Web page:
If you’re a big caffeine addict like me, you probably look at your bank account sometimes and wonder what keeps you going back to coffee shops. When I was in college, I had to make a resolution not to buy my coffee anywhere except the local spot where I could grab a cup of black coffee for two dollars. Even still, going there once a day, twice on the hard days, I was spending almost $1000 a year on coffee. Of course, I couldn’t stop. There was one summer where my funds got so low I was forced to feed my caffeine habit with dollar store instant coffee. I’m not ashamed of it, in fact at the end of that summer I remember looking at my bank account and feeling proud not to see my usual long list of $2.00 purchases. Of course, every lesson we learn we must also forget, and then learn again.
After college I travelled across Europe for a year
I had little-to-no income, so I was very strict about my budget. Strict, except for in one area. I had found the glorious joy of espresso. Real espresso. The kind Starbuck’s employees dream about. After traveling for months, I finally settled down in the Netherlands, in Amsterdam. When I was traveling I would buy an espresso whenever I found myself in a nice cafe. Of course, having no income and a lot of traveling to do I made the most of my meager savings by eating tons of baguettes with cheese, so I didn’t spend too much time eating out. Once I settled down, however, I quickly found a great café near my apartment (the real caffeine hounds can sniff em out) and I began stopping by for an espresso every morning before getting to work. My bank account suffered dearly, and at the end of my first month in Amsterdam I was practically pulling my hair out over how much of my savings had gone just to espresso.
Thats when I discovered Nespresso
If you’ve ever used a Keurig, you’ll get the general idea of how Nespresso works. You set the actual Nespresso machine up in your kitchen (or hallway or bathroom or wherever the need for an espresso suddenly strikes you), you insert little espresso pods into the top, turn it on and voilá, espresso! Of course you also need to bring your own milk for the machine to steam, but let’s not get caught up on the details. We’re talking about real, cheap espressos here!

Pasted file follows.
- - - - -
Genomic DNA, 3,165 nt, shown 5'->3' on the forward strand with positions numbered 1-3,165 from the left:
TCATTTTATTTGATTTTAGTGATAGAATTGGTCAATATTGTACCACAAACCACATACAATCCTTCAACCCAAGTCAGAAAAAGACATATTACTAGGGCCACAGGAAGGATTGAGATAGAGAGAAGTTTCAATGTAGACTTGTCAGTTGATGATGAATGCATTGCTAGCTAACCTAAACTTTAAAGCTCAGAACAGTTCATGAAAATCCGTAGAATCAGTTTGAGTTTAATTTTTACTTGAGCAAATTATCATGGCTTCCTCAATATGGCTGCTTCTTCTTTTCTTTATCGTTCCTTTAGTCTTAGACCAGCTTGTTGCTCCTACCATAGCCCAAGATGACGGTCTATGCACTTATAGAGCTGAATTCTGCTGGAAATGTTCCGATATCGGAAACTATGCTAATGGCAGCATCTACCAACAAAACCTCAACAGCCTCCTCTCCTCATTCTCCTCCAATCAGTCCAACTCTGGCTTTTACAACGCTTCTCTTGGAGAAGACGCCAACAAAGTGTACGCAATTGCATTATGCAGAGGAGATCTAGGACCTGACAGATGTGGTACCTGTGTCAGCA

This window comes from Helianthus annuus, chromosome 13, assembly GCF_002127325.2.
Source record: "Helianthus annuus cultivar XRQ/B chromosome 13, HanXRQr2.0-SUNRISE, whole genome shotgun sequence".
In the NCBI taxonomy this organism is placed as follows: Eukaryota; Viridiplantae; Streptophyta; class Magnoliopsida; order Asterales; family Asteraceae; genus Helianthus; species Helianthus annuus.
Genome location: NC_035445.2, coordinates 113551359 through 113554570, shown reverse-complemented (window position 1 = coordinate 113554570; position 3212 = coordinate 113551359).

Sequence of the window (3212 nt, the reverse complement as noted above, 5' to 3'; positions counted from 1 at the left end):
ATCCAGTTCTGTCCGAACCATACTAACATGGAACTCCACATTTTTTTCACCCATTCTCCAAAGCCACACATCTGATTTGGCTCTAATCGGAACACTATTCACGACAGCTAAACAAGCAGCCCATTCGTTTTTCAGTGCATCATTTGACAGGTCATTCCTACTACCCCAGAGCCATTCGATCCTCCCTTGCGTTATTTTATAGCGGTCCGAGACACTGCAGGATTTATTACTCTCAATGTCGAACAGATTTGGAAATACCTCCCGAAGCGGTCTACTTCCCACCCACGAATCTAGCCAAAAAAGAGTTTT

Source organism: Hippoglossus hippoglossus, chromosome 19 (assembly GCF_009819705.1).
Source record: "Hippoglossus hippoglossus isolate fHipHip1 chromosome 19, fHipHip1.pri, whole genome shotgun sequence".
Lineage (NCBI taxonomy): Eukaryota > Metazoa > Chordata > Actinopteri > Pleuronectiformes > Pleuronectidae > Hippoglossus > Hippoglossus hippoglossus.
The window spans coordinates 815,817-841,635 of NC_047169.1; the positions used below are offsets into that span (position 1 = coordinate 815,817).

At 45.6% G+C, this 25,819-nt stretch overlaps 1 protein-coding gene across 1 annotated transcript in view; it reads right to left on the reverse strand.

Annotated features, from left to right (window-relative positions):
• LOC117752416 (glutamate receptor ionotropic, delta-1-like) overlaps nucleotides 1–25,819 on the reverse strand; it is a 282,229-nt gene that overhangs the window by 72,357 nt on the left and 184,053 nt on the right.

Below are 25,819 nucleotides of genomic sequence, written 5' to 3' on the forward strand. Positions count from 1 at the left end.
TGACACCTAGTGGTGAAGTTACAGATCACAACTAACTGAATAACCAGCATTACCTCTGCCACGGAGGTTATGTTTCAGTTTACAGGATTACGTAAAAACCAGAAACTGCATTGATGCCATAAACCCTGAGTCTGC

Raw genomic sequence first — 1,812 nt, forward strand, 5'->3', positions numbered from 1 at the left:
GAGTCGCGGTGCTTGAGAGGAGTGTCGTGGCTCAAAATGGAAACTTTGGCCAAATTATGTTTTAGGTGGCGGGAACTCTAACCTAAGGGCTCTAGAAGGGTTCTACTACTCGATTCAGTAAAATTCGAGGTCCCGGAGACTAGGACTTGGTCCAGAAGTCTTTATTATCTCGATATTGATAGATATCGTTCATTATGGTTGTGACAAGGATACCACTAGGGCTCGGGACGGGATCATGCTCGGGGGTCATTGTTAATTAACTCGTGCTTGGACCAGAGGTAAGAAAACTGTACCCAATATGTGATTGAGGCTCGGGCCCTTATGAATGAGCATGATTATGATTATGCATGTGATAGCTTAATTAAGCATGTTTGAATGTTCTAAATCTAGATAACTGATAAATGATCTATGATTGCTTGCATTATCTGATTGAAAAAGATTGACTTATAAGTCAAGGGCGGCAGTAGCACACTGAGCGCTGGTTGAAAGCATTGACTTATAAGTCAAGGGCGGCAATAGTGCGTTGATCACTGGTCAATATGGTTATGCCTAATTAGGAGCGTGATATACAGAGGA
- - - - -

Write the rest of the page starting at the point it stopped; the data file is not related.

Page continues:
I discovered Nespresso through word-of-mouth
Albert Heijn, a popular grocery store chain here in Amsterdam, often serves free coffee to customers in the morning. After I was left in financial ruin from a month of espresso, I would stop by Albert Heijn instead. It saved money, but free grocery store coffee after a binge of high-quality espresso left me less than satisfied. Then one day, they were serving free espresso. Free Espresso! I was in paradise. I asked the employee serving them if they would have this every day. In my head I was already altering my morning routine so I could stop by each morning. I found out it was only that day, but the employee showed me the machine they were using. It was a Nespresso! And here I was thinking they had some belabored espresso artist in the back of the grocery store
After finding out how cheap the machine and the pods were, I bought one from the store that day. My favorite part about it is the flavor, really. Unlike the Keurig, which makes great coffee but which is still vastly different from fresh-brewed coffee at a coffee shop, the Nespresso really tastes authentic. The pods gave me some trouble at first. After I ran out of the initial sample batch for trying the different flavors, I wasn’t sure where to buy more of the Nespresso pods. Turns out, you can purchase all of the flavors online, and you can find it right here!
One final note about Nespresso
The pods, currently, are incredibly unsustainable environmentally. I use two techniques to combat this. One, I reuse old pods by using a “foil method,” which I recommend you look into once you have a Nespresso machine. The second method for combatting excessive waste is by buying a reusable pod and filling it with your favorite espresso mixes for use in the machine.